campus quad walkway

Editor's Introduction

Voices shares with the broader academic community a sampling of the lectures offered on Juniata’s campus in the previous academic year. This year’s volume has the most contributors ever—thirteen—and represents the first time that the number of articles by Juniata faculty outnumbers those of guest lecturers. It also offers the first contribution by a student. The lectures are diverse in their character, much as should be expected from a liberal arts college.

Despite our best intentions, an inadvertent theme can be found in the table of contents—Challenge. Most of the lecturers challenged students and members of the Juniata community to test their comfort zones, to step beyond the familiar, or to draw upon the past for insight into contemporary crises. By its basic nature, the collegiate experience tests comfort zones. Students have to learn how to live away from their parents, they have to come to terms with knowledge that undermines their world views, and they have to expose their newly formed opinions to the scrutiny of faculty evaluations. Faculty too are challenged, as students force us to justify our assertions, clarify our arguments, and come to grips with a rapidly changing world. Jay Hosler, Associate Professor of Biology, opened Convocation by asserting that the Human Torch offered excellent advice for the incoming student—to “Flame On!”—in their quest for intellectual, personal, and social growth. Juniata’s resident potter extraordinaire, Jack Troy, closed the year in much the same vein, recounting how chance encounters—and the willingness to step out of comfort zones—can generate life-changing experiences.

Stepping beyond the familiar appears as a theme in several lectures. Manfred Keune, Penn State Professor Emeritus of German, suggests that knowledge of the past, of different cultures, and international travels can serve as foundations for excelling in a rapidly globalizing society. For Keune, these encounters help to liberalize the individual and help to shape them into social beings that are prepared to meet the challenges of the 21st century. Anil Singh-Molares, this year’s Will Judy Lecturer, echoes the importance of language study for the 21st century. Singh-Molares argues that translations are shallow reflections of words in their linguistic home, and that complete reliance upon translated words can lead to dangerous misunderstandings.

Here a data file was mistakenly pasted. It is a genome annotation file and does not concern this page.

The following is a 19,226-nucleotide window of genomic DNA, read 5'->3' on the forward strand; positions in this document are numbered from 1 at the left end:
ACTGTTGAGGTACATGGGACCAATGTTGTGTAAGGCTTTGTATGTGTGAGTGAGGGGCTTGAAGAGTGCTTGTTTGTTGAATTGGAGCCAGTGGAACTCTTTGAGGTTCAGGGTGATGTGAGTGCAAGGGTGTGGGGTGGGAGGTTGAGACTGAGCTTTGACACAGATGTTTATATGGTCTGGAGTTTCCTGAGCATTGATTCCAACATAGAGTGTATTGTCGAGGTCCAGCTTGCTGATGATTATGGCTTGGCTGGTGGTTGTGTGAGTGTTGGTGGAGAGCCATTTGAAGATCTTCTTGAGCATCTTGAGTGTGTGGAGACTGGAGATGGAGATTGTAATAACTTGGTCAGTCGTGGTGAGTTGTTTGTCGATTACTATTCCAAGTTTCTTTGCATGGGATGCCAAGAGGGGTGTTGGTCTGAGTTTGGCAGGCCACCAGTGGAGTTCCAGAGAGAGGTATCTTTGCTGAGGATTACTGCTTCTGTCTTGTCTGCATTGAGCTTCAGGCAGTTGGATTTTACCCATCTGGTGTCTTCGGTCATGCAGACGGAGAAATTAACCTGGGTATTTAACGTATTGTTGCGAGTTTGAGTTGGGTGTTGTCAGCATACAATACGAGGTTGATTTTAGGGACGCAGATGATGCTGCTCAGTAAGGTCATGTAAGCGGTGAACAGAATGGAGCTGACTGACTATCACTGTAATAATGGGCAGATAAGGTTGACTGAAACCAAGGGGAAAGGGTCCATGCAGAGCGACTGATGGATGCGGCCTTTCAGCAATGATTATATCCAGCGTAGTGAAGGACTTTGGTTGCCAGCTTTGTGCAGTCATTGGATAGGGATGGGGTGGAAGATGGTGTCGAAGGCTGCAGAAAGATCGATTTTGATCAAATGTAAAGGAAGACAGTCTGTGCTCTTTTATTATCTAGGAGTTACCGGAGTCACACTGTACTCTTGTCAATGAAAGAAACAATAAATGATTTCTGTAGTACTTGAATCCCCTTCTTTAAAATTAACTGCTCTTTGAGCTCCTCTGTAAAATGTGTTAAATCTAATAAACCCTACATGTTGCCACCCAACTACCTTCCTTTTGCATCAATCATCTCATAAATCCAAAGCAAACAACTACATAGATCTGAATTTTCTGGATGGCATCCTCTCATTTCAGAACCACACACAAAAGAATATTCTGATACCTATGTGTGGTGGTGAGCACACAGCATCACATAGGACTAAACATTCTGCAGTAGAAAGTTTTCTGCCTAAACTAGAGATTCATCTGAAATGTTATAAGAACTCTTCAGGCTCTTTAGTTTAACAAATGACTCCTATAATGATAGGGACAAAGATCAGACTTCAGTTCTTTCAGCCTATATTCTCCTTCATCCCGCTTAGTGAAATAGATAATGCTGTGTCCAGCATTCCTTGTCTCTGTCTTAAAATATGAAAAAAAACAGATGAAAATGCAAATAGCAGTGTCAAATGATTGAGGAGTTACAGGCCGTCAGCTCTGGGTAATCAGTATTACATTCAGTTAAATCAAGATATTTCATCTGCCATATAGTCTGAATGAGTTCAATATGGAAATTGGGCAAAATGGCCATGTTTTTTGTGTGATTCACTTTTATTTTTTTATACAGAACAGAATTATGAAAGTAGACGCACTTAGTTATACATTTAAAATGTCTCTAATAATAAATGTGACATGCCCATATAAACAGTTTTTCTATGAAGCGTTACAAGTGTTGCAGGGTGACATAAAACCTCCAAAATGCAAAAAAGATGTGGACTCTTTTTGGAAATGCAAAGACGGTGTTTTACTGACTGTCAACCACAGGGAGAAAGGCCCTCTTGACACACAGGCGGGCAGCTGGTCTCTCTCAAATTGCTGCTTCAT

Drawing insights from the past requires that we first understand how people from earlier times came to grips with their own challenges. The President of Student Government, J. Ahmed Zeerak, reminded his fellow students that they had the responsibility to speak out, to identify injustice in the world, and to help shape the world in which they will live. Zeerak found inspiration in student movements against the Vietnam War, against Apartheid, and against tyranny as proof that speaking out, and not being silent, can lead to substantive change in the human experience. On Constitution Day, Susan Leeson, former justice of the Oregon Supreme Court, recounted the difficulty in creating the 1787 Constitution of the US. Were it not for the vow of privacy, critical compromises, and a good bit of luck, Leeson suggested that our nation might have divided barely ten years after it had been founded. Finally, Associate Professor of Mathematics John Bukowski shared some of his sabbatical research on Christiaan Huygens. This Dutch mathematician corrected a proof first articulated by Galileo, an example of the wonders and rigors of the scientific mind at work.

Voices also contains several outstanding scholarly challenges. José Nieto, Professor Emeritus of Religion, challenges the reader to follow him into the intricacies of Don Quixote’s penance in the mountains. What, Nieto asks, is the significance of the “filthy cloth” that drew the attention of inquisitors? Provost Jim Lakso challenges the reader to consider the economic merits of tenure. While the institution of tenure is being questioned as economically limiting, Lakso suggests that tenure is—mostly—of great value to the liberal arts college. The editors of Voices hope that you enjoy these and the other lectures contained in this volume.

David Sowell